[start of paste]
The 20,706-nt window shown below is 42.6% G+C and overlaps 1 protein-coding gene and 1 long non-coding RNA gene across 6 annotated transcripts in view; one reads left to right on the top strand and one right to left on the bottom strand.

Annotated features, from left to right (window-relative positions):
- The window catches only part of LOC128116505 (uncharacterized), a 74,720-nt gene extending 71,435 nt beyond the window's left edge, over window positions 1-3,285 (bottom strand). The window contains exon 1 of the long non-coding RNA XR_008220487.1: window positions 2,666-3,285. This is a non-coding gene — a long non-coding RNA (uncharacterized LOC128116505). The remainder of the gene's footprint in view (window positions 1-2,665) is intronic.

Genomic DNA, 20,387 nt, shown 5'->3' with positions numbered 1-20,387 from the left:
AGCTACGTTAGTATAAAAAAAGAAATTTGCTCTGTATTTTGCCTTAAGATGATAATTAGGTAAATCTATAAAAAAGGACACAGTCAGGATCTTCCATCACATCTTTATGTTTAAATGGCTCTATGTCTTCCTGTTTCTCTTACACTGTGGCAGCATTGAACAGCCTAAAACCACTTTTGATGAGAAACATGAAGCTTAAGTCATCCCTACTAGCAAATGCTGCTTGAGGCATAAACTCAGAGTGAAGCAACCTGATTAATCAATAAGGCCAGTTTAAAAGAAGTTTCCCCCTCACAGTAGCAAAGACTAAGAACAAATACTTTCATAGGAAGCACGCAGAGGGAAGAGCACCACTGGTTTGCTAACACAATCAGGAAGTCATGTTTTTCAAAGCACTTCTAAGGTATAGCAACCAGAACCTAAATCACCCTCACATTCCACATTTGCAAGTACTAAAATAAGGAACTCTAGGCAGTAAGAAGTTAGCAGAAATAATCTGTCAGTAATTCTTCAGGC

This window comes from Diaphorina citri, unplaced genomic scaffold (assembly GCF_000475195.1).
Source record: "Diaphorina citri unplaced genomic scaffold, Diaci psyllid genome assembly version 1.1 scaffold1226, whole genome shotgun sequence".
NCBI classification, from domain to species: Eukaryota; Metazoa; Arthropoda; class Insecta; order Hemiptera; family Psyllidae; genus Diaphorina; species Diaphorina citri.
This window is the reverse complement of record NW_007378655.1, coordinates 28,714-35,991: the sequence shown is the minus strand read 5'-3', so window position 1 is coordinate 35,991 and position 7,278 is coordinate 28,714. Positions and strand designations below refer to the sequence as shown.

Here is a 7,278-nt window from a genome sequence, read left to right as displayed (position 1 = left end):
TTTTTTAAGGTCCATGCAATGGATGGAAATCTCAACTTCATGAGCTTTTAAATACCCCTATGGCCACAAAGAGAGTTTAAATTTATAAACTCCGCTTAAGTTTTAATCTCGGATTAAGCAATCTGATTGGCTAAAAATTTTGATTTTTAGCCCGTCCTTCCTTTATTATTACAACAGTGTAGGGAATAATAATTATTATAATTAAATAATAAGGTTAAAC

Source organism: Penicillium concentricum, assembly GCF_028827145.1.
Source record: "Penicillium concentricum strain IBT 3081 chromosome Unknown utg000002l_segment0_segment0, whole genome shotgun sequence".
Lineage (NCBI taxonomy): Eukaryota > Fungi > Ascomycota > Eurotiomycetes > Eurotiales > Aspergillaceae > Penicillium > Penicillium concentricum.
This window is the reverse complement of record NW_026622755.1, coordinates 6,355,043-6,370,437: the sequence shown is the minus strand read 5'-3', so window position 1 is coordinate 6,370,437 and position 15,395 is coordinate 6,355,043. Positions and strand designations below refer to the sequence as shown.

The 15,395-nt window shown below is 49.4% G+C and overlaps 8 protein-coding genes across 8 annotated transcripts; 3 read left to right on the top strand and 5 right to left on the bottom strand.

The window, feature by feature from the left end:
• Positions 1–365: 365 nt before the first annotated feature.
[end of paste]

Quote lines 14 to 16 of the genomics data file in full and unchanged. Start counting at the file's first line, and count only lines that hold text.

Lineage (NCBI taxonomy): Eukaryota > Fungi > Ascomycota > Eurotiomycetes > Eurotiales > Aspergillaceae > Penicillium > Penicillium concentricum.
This window is the reverse complement of record NW_026622755.1, coordinates 6,355,043-6,370,437: the sequence shown is the minus strand read 5'-3', so window position 1 is coordinate 6,370,437 and position 15,395 is coordinate 6,355,043. Positions and strand designations below refer to the sequence as shown.

The 15,395-nt window shown below is 49.4% G+C and overlaps 8 protein-coding genes across 8 annotated transcripts; 3 read left to right on the top strand and 5 right to left on the bottom strand.